Jade Cross

Jade Cross : A Stone Ten Novel

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NOTE: This complete edition of Jade Cross, Book Three in Millie's China/Taiwan trilogy, replaces the 2014 partial edition. SO WHO ARE the Stone Ten Keepers, and what do they have to do with the ancient Nestorian Monument in China? That's the question the Newquist family in author Millie's Yangtze Dragon Trilogy has been trying to discover for three generations. The Newquists' often exotic experiences take them through adventures and tragedies in these family-saga trilogy of novels of Hungry River, Dragon Wall, and now Jade Cross, with settings in China, Taiwan, and the U.S.show more

Product details

  • Paperback | 256 pages
  • 139.7 x 215.9 x 14.73mm | 394.62g
  • Createspace Independent Publishing Platform
  • United States
  • English
  • black & white illustrations
  • 150775373X
  • 9781507753736

About Millie Nelson Samuelson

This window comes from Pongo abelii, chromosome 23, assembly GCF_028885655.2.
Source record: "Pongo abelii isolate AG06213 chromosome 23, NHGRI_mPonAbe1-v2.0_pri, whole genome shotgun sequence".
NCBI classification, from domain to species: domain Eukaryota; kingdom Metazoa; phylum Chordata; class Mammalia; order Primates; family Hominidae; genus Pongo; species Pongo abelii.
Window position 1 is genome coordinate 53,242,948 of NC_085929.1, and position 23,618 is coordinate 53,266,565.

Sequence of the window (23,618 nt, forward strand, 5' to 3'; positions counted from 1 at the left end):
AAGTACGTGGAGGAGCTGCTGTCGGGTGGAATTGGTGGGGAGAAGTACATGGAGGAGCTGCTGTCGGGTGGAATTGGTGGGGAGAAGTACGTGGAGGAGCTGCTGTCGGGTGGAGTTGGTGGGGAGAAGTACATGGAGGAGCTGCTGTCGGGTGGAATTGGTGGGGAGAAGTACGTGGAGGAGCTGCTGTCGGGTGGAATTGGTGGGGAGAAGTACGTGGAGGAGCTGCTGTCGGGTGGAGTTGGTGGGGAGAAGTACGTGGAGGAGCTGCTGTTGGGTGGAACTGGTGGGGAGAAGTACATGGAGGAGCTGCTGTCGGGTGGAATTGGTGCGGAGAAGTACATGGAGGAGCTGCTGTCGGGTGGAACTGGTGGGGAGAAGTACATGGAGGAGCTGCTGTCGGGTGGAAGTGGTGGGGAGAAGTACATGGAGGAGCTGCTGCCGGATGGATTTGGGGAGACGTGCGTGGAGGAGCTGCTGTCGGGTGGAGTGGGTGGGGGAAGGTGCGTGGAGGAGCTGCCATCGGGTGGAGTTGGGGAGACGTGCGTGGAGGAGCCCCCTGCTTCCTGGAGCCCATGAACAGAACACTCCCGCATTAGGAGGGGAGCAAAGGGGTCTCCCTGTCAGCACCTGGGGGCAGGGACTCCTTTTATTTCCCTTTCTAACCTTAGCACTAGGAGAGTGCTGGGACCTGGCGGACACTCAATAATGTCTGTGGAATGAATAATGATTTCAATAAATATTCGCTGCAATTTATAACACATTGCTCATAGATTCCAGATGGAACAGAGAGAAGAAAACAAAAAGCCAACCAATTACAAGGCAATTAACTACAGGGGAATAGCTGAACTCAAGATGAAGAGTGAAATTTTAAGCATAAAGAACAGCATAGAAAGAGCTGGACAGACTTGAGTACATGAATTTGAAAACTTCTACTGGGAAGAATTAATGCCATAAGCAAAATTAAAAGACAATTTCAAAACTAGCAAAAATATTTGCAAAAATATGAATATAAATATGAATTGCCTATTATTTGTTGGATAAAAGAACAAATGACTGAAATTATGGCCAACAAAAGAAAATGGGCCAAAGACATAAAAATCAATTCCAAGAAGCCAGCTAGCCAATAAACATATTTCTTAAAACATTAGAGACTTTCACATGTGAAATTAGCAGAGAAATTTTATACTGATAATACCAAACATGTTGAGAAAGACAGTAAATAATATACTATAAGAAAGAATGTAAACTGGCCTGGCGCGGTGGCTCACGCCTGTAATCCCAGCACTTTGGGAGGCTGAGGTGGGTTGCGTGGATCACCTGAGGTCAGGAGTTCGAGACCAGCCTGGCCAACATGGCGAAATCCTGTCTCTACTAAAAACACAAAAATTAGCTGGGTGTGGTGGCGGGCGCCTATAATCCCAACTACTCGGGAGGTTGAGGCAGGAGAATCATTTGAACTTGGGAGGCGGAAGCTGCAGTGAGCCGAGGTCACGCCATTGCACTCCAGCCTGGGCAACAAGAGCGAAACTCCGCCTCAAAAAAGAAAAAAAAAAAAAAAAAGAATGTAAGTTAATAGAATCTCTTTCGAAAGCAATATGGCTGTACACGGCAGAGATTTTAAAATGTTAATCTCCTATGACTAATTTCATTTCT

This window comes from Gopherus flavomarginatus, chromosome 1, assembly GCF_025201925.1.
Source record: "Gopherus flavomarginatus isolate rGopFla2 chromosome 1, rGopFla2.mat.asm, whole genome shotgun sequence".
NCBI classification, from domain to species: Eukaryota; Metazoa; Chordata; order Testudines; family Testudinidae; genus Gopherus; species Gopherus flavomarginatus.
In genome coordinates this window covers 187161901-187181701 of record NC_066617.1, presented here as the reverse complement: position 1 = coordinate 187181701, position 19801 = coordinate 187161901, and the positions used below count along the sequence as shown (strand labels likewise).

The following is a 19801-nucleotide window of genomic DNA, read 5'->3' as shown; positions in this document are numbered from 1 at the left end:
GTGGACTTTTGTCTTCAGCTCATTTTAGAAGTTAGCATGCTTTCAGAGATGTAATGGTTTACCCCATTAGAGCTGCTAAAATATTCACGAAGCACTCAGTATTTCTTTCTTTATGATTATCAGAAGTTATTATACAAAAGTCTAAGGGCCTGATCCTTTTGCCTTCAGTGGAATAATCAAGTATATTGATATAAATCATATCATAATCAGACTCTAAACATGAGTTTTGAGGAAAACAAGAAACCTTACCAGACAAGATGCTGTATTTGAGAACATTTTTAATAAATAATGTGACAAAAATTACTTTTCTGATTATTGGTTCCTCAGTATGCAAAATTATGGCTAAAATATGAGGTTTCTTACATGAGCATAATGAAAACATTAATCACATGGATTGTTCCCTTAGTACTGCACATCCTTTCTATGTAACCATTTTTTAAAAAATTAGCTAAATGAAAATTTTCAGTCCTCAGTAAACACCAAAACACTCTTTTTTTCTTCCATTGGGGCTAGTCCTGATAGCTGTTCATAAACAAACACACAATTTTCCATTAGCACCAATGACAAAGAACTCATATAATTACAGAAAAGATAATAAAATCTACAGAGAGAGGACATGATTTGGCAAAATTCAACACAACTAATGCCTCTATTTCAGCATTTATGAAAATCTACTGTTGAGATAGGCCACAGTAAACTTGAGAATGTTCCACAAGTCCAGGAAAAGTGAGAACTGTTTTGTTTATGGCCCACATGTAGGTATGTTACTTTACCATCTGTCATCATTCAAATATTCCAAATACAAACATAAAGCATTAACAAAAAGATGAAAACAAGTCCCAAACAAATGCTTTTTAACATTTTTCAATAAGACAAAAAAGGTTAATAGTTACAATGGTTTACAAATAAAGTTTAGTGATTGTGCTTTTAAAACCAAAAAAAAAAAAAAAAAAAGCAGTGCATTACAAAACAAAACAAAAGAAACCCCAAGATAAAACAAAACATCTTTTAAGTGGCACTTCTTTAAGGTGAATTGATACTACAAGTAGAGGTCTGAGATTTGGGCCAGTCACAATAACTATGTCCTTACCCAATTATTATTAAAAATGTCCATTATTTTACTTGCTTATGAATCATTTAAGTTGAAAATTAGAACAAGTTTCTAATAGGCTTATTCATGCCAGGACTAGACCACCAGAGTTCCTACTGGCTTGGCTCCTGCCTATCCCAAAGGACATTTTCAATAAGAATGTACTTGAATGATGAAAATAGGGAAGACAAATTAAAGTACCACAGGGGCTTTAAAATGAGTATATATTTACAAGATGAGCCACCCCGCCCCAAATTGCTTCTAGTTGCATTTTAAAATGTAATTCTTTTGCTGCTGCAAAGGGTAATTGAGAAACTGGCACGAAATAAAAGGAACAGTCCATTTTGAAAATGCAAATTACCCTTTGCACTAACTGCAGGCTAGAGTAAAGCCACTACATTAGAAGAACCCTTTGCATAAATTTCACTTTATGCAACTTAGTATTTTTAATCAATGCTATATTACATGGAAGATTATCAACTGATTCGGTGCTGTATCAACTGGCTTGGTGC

Millie was "made in China" during World War II - the daughter and granddaughter of missionaries of Swedish descent. Her family was often called "white Chinese" because they lived, dressed, and spoke like their Chinese neighbors. Her father's Mandarin was so fluent, he served with the United States Marine Corps in China as an interpreter, and later in Taiwan as a chaplain. Not long ago, Millie was asked if she would choose her life over again. As a war survivor her childhood was horrendous, but yes, she would choose her life again. And she is doing so in her writing. Growing up in China and Taiwan, she saw how the Christian faith gave dignity and freedom to Chinese girls and women. Not only were their feet unbound, but their hearts and minds as well. That observation has led her to be an advocate for women's rights, and to write historical novels about China and Taiwan inspired by her family's experiences. She has also written historical stories about the women disciples of Jesus present at the Last Supper - women who have been long overlooked. In China as a young girl, she learned from her wise father that, of course, girls and women were at the Last Supper. After all, it was a family Seder meal, like a Thanksgiving dinner. Just because they weren't named in the Gospels and are omitted in famous paintings, that doesn't mean the women and girls who followed Jesus weren't there at the Last Supper. Millie invites you to her website: www.milliesbooks.org.show more